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Young Black Britons might know Malorie Blackman and Benjamin Zephaniah, but this poster I bought at New Beacon also introduces them to the first Black Briton to write his life story, Briton Hammon.

The tradition of the Radical Black Bookstore is not, of course, just a British one. Recently I came across a children’s book that celebrates the National Memorial African Bookstore in Harlem. The Book Itch: Freedom, Truth and Harlem’s Greatest Bookstore (Carolrhoda 2015) is Vaunda Micheaux Nelson’s tribute to her great-uncle, Lewis Michaux, who started the bookshop in the 1930s. The bookstore’s exuberant façade is captured in pictures by R. Gregory Christie, in which it is clear that Lewis Michaux was influenced by thinkers such as Marcus Garvey. His bookstore influenced others as well, both the ordinary reader and the famous, and Micheaux Nelson discusses visits by Muhammad Ali and Malcolm X. And through the viewpoint of the young son of the bookshop’s owner, Micheaux explains both the history of oppression of the African-American community and the need for African-American-specific bookstores. The young narrator tells a story familiar to anyone connected with books and the Black community: “When Dad went to a bank to borrow money to open a bookstore for black people, the banker said no. He said Dad could have a loan to sell fish and chips or fried chicken, but not books. The banker told him, ‘Black people don’t read’” (n.p.)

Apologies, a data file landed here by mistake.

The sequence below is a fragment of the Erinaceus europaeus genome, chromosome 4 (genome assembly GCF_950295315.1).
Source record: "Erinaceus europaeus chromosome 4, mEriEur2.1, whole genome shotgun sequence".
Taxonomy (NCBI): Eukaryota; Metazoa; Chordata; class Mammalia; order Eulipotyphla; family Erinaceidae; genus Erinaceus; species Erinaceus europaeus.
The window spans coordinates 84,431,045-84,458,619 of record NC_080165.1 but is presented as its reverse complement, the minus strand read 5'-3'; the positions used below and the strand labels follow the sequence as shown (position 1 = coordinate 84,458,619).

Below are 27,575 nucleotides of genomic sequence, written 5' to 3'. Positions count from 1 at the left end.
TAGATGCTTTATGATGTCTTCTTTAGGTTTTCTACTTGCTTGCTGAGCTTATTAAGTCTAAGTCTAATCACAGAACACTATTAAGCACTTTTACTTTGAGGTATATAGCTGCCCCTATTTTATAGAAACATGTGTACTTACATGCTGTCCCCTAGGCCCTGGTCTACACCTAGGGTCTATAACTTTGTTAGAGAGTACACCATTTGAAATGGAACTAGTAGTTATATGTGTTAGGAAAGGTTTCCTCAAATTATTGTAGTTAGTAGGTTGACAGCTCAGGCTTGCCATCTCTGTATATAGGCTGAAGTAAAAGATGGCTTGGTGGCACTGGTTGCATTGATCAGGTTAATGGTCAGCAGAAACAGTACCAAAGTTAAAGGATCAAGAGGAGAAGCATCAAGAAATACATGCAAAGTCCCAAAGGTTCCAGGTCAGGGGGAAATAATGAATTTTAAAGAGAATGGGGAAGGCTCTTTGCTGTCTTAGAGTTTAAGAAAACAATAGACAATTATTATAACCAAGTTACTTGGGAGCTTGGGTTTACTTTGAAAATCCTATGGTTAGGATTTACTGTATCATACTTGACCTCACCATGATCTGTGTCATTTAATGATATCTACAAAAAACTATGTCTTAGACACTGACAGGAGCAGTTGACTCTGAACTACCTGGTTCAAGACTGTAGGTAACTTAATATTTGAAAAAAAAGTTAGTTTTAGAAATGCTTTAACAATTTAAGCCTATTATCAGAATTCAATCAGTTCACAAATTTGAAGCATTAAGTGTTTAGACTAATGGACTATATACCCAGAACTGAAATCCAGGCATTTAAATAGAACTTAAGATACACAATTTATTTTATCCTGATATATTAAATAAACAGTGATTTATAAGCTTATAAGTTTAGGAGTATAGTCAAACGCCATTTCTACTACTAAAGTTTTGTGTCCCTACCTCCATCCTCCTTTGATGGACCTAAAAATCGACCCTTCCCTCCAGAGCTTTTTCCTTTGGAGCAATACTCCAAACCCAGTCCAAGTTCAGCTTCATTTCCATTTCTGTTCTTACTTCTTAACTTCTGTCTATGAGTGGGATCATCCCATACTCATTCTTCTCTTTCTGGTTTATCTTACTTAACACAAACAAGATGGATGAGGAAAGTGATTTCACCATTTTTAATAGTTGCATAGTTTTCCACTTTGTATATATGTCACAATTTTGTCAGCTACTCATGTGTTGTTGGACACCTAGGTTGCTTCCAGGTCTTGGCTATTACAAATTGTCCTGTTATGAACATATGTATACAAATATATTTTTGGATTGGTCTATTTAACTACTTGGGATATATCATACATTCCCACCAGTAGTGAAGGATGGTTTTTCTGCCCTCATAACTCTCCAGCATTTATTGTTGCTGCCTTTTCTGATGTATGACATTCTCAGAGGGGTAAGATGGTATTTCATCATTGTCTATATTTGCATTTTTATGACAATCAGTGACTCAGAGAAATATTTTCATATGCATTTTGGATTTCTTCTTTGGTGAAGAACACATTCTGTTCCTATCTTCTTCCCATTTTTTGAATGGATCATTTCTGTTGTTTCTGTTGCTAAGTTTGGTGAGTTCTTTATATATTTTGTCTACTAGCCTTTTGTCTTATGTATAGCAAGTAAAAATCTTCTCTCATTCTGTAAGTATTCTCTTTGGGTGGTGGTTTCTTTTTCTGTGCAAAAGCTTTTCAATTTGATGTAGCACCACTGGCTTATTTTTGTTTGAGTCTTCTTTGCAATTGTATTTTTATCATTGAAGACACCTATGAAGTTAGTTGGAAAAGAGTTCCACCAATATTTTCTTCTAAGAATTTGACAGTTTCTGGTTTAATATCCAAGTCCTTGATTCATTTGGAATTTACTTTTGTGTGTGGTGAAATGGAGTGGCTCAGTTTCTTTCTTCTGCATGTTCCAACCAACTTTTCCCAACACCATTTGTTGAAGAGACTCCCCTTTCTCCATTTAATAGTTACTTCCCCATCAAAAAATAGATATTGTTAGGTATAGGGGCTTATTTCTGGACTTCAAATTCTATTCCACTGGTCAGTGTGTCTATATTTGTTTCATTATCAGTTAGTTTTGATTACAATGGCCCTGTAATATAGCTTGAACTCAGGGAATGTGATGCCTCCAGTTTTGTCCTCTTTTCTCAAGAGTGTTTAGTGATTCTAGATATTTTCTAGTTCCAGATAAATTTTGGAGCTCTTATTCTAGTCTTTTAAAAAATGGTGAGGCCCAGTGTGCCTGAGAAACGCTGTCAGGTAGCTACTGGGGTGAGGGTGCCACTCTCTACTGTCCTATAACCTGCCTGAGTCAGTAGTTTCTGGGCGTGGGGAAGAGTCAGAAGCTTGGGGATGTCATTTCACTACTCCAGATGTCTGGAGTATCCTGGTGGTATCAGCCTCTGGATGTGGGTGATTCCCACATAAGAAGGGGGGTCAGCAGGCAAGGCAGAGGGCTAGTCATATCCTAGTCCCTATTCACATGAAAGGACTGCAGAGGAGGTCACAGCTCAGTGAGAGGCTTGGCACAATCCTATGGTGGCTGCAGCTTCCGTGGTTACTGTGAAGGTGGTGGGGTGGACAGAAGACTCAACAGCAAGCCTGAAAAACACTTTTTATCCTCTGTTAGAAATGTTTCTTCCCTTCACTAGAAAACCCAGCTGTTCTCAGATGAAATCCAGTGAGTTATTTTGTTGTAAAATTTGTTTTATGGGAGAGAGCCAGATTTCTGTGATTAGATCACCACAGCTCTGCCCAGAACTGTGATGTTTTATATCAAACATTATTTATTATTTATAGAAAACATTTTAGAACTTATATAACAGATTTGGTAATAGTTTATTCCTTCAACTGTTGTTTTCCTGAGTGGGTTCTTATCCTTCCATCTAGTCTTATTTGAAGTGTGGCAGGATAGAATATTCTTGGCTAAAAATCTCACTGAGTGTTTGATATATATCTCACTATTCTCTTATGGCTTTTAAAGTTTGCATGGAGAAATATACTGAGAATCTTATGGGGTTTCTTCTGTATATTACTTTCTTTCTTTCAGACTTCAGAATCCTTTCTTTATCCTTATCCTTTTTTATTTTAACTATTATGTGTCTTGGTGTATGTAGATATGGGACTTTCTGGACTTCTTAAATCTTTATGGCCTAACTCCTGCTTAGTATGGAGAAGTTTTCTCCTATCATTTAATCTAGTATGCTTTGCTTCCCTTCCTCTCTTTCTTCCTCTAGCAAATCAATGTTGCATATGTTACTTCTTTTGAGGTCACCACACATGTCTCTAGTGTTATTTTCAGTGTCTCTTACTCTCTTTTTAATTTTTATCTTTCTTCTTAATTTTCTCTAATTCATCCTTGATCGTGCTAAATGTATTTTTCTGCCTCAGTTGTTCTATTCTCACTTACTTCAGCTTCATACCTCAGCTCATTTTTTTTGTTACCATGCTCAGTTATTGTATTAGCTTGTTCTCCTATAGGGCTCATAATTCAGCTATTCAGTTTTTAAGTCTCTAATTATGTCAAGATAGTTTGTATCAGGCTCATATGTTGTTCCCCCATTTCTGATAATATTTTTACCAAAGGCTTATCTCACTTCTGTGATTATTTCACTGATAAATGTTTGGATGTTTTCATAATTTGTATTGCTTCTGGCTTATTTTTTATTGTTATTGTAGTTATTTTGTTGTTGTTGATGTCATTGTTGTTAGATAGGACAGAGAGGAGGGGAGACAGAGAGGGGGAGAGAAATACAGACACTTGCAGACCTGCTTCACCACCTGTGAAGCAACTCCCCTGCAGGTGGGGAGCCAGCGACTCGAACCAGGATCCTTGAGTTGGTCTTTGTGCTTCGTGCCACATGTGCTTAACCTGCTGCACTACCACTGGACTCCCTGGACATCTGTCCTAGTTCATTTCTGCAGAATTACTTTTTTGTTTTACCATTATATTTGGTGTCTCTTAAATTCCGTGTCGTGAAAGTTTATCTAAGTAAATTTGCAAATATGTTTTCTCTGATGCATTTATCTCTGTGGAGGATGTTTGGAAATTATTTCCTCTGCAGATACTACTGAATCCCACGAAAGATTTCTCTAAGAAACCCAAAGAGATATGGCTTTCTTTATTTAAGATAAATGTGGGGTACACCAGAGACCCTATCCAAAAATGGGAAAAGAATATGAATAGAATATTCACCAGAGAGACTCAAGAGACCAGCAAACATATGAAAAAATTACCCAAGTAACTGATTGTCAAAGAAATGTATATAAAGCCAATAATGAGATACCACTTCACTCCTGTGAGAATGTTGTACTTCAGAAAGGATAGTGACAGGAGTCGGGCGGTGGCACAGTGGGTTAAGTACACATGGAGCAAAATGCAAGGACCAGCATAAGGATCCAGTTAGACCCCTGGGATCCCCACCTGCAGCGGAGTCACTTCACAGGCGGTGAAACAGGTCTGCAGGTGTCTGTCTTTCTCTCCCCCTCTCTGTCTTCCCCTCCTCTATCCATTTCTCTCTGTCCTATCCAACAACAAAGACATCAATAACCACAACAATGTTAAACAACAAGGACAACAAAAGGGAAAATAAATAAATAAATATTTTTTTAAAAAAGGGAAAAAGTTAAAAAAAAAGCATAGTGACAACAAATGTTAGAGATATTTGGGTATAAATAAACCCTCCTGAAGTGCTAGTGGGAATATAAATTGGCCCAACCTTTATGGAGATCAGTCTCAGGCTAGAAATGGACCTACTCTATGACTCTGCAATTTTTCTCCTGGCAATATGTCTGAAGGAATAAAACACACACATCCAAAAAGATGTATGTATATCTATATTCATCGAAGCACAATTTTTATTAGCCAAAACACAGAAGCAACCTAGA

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Black Bookstores do so much more than scratch a book itch, as Micheaux Nelson’s book attests.

The banker might have told Michaux that some in white society prefer it when Black people don’t read. When Michaux finally gets his bookstore, his son comments that every time he looks out the store window, “There are some squad cars . . . Dad jokes, ‘Anytime more than three black people congregate, the police get nervous’” (n.p.). Michaux’s experience of the suspicion of white society is mirrored in other Black bookstore owners; the Huntleys’ Walter Rodney Bookshop, for example, was regularly sprayed with racist graffiti, and according to Margaret Andrews, “Racist material including National Front literature and animal excrement were pushed through the letterbox” (Doing Nothing is Not an Option 137). But despite the surveillance and the racist attacks, Black bookstores in the US and the UK stayed open through some dark periods in history because, as The Book Itch concludes, “WORDS. That’s why people need our bookstore” (n.p.).